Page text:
Our second day exploring the Marañón River was a very different and special one. After breakfast on board, brave expeditioners went hiking a jungle trail in the Casual Forest. Casual is located on slightly higher ground that never floods, and so the plant communities there are different from most areas surrounding the Pacaya-Samiria National Reserve. A local community nearby maintains a series of hiking trails that allowed us to experience the diversity of life inside the tropical rainforest and live the intense humidity and warmth of the understory. A few local men from that nearby community showed us some interesting creatures that they found while walking outside of the trail, including poison arrow frogs, centipedes, and tarantulas that really helped us feel “in the jungle.” Our naturalists, born and raised in the Peruvian Amazon themselves, explained the many uses that local people have for the plants here. We also learned about the fascinating ecological adaptations of many of them, including such interesting species as the walking palm and the chambira.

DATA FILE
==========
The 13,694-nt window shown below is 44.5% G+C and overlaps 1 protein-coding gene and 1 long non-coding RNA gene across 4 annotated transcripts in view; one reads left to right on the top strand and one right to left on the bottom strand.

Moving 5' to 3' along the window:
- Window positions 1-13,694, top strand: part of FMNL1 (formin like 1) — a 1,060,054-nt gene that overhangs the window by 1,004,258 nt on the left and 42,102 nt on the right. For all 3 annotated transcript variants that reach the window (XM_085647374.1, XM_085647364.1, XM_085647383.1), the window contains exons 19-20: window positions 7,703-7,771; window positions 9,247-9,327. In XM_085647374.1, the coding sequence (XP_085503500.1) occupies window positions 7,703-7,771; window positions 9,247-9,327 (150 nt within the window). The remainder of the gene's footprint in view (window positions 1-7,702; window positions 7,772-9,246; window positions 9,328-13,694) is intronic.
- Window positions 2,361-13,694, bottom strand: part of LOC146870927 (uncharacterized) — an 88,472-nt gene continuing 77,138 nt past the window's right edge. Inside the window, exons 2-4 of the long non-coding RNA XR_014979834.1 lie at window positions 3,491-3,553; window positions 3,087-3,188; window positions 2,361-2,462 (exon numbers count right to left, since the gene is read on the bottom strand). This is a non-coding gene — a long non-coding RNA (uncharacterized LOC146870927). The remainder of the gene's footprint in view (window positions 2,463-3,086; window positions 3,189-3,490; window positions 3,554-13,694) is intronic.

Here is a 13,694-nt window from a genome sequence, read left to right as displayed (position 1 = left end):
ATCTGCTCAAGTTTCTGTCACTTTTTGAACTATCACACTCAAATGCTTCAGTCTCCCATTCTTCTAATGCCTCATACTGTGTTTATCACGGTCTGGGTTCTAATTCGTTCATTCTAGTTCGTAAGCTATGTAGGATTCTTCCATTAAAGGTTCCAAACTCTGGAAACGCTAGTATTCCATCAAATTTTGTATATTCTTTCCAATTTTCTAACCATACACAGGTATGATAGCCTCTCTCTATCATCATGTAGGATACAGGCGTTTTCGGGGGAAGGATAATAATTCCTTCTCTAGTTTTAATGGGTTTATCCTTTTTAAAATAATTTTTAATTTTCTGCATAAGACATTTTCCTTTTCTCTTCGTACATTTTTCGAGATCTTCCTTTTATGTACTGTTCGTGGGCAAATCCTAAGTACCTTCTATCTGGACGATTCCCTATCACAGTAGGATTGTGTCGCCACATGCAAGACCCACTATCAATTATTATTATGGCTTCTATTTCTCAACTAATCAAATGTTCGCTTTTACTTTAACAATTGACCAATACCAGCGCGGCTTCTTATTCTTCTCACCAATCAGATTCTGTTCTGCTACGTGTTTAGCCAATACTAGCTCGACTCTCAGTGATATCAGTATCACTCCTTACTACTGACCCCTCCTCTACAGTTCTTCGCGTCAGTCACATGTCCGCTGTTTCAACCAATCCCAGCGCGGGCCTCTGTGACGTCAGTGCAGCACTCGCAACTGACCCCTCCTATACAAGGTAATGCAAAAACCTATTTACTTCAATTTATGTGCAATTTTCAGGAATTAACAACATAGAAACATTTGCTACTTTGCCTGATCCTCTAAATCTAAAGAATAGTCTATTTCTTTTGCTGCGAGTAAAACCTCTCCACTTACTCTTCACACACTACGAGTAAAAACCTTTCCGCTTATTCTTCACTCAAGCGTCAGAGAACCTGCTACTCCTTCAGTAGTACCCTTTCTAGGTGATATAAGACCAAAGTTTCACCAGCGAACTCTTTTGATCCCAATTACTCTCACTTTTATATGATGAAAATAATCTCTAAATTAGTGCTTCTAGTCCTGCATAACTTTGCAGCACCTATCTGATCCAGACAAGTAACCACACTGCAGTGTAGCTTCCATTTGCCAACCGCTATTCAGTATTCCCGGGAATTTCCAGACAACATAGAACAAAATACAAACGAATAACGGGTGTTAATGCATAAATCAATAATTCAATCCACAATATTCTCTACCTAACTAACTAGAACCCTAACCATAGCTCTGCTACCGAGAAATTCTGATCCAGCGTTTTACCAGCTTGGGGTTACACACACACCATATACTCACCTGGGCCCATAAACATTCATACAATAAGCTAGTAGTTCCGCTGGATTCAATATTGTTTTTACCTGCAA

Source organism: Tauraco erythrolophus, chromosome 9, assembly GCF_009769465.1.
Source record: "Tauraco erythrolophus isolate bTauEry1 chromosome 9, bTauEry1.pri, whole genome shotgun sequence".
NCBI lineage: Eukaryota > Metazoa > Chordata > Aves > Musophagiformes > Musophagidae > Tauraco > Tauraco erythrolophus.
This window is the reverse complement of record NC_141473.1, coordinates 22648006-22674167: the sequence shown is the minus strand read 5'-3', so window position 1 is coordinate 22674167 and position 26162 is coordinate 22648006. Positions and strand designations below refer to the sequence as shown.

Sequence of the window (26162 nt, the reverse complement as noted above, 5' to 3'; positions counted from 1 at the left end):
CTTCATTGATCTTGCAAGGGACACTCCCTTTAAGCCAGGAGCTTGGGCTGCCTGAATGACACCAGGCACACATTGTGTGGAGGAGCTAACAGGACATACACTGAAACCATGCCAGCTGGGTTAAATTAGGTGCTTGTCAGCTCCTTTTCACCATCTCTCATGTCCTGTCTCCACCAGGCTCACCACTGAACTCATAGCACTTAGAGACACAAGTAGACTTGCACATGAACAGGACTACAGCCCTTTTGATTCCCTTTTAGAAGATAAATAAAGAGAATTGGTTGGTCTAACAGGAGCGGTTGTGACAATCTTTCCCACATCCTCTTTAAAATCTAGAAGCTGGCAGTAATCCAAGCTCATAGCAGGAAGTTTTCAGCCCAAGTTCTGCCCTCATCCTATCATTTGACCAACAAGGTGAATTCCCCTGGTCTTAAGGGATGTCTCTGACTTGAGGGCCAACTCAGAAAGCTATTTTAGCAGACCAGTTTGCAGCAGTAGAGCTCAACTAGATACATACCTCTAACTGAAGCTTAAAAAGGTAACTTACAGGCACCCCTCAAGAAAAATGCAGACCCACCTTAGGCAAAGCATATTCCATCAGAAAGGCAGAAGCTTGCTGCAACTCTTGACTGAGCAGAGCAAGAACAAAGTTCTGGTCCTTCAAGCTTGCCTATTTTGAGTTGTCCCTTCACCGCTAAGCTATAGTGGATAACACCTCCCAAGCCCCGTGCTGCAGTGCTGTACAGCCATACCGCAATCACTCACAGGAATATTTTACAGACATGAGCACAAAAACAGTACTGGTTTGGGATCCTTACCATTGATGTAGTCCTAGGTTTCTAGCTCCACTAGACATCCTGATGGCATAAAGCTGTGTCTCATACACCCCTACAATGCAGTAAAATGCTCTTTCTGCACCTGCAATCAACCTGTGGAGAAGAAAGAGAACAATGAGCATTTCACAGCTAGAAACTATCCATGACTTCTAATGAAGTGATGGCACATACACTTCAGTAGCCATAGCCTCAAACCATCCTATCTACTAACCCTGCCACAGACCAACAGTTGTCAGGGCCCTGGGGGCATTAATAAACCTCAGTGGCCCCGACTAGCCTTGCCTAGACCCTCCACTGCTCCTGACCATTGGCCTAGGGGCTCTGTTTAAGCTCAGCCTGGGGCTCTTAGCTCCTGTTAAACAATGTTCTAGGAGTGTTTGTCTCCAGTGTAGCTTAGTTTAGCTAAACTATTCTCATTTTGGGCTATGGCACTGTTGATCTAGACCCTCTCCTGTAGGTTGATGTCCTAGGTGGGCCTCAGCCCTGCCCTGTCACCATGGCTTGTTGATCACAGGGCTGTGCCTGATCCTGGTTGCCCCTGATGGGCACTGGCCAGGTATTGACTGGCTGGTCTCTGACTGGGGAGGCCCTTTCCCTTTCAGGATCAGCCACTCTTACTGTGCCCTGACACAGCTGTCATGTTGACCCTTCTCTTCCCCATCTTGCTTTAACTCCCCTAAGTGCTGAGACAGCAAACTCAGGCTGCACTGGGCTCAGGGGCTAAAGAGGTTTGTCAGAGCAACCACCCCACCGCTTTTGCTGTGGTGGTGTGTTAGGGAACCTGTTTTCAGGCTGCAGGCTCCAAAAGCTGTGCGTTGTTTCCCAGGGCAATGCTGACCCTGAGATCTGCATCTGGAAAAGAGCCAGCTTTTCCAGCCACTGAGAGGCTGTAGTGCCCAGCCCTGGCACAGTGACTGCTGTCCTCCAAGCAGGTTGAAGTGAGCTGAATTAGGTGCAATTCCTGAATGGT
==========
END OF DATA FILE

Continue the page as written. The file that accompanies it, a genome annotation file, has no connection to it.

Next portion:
After lunch, we received a very special visitor on board: Mrs. Carola, a traditional medicine woman. She gave us a very interesting talk about the extensive traditional knowledge held by people throughout Amazonia. She showed us many of the roots, tubers, and leaves that traditional healers still use today to help people in remote villages that are hours or days away from modern clinics or hospitals. In fact, the very real properties of many of those plants are the basis of patented medicines found in pharmacies around the world. Mrs. Carola answered many questions and explained how she became the only shaman woman in the entire region, after training for eight years in the jungle with her grandfather, a famous master shaman. She demonstrated several of the products that she prepared, then finished her presentation with a blessing to all of us, sang in her mother language, Cocama-cocamilla.
We boarded our skiffs again for an evening exploration of a blackwater creek called Yanayaquillo. We observed pink river dolphins, some birds of prey including plumbeous and roadside hawks, and three different macaw species: red-and-green, blue-and-yellow, and scarlet. What a great day we enjoyed exploring the world’s biggest rainforest!